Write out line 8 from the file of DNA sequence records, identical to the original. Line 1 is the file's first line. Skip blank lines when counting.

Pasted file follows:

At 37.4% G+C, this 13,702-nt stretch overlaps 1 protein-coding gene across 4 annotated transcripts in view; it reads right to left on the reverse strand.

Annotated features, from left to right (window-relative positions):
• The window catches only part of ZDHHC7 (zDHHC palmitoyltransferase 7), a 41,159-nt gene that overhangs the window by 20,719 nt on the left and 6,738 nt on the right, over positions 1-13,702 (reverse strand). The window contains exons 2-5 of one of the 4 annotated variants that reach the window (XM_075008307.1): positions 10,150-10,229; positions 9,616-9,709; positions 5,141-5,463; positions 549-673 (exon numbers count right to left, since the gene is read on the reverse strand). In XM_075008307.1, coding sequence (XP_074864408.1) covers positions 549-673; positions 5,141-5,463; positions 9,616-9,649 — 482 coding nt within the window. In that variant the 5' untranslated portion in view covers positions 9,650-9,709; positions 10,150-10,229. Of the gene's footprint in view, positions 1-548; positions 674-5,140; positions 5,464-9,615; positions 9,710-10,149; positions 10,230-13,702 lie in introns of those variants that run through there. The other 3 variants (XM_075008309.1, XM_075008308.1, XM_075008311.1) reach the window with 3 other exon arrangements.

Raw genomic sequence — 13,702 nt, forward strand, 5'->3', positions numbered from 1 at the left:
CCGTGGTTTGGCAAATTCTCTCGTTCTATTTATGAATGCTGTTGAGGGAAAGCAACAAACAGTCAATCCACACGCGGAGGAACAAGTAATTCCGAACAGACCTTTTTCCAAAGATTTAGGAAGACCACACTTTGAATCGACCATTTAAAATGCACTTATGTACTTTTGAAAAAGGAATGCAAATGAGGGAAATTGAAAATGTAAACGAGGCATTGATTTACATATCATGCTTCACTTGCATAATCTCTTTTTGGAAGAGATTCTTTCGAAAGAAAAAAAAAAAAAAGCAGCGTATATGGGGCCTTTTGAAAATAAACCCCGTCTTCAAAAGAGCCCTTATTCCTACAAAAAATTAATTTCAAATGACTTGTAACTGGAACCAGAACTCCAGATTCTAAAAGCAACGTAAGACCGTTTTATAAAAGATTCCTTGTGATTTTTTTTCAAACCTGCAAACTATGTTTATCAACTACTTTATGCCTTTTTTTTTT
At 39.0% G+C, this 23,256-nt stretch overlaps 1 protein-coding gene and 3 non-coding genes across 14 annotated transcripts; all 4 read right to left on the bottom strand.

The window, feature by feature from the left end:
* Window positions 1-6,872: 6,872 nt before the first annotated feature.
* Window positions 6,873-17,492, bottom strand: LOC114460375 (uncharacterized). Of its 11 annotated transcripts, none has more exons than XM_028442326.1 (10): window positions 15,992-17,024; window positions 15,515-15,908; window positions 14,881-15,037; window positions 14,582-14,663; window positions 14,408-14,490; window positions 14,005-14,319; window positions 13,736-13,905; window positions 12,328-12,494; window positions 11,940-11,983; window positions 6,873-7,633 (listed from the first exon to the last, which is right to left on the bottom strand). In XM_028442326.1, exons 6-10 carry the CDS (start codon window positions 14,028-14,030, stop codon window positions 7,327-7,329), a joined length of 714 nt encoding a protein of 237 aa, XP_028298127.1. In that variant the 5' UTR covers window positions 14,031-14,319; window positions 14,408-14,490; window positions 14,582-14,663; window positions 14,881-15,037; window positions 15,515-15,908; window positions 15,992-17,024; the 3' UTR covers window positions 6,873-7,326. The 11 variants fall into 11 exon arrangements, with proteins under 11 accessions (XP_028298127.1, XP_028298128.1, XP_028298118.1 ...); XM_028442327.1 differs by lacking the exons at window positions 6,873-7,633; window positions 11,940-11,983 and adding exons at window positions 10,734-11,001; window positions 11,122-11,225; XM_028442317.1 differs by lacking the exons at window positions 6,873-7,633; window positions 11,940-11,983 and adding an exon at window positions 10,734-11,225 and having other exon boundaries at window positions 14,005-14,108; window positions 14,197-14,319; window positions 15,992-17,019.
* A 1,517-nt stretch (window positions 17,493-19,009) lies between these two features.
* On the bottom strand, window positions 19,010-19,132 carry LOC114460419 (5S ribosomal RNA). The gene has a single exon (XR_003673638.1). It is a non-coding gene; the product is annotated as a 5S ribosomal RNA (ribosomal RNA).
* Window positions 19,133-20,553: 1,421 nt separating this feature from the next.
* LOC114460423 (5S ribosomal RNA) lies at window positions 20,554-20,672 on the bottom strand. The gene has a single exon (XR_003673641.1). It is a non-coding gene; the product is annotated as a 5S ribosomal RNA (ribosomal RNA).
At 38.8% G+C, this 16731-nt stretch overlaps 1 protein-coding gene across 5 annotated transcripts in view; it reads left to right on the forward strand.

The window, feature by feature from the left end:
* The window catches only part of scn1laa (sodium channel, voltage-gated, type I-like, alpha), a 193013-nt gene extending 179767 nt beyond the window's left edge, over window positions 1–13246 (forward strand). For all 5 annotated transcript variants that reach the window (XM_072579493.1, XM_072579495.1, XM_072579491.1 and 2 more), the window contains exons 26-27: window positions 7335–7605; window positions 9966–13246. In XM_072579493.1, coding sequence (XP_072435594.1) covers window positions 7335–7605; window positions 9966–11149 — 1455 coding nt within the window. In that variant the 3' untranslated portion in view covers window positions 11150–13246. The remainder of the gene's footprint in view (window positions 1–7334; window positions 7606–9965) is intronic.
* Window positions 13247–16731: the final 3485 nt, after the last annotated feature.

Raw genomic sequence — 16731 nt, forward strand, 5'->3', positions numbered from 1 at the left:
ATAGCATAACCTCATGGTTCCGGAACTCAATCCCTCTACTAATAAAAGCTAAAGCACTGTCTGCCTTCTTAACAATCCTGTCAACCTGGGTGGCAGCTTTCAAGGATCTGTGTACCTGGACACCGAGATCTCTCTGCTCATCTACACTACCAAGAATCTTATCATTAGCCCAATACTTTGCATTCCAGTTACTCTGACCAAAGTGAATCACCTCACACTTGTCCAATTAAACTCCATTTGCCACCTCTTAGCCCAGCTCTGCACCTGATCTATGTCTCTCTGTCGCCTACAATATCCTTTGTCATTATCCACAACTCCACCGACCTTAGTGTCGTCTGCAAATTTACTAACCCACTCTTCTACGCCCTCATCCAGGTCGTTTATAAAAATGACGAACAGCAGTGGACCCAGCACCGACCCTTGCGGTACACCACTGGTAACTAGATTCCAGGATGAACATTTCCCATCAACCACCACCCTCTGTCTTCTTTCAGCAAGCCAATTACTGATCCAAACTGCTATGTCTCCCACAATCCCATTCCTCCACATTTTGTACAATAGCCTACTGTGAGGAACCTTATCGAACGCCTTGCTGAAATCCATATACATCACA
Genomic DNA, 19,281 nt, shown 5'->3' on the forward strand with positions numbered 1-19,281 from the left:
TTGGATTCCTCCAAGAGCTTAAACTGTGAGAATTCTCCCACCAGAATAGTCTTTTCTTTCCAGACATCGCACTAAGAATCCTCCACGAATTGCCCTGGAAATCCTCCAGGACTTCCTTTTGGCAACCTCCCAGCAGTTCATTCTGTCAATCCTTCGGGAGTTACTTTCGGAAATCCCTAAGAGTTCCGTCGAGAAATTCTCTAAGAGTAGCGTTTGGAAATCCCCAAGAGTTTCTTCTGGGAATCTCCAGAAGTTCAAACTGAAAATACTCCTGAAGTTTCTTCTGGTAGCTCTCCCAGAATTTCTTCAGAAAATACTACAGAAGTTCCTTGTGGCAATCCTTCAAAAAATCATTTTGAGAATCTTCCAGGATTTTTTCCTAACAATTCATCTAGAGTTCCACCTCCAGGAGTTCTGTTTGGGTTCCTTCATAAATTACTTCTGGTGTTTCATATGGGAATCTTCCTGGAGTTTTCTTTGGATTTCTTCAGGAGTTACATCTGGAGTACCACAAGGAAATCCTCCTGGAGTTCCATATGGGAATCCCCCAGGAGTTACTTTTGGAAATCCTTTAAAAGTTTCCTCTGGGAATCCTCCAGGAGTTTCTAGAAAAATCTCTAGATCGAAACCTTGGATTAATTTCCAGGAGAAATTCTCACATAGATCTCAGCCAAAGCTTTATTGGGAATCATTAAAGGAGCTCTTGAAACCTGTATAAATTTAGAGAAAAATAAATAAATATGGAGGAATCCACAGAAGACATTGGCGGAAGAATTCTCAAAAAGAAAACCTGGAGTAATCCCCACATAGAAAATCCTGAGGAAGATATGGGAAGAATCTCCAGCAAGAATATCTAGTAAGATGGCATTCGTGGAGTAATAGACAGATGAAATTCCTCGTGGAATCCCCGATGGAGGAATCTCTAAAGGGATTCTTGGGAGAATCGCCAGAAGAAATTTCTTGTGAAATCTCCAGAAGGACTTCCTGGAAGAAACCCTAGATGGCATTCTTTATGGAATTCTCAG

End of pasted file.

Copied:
* Window positions 1-6,872: 6,872 nt before the first annotated feature.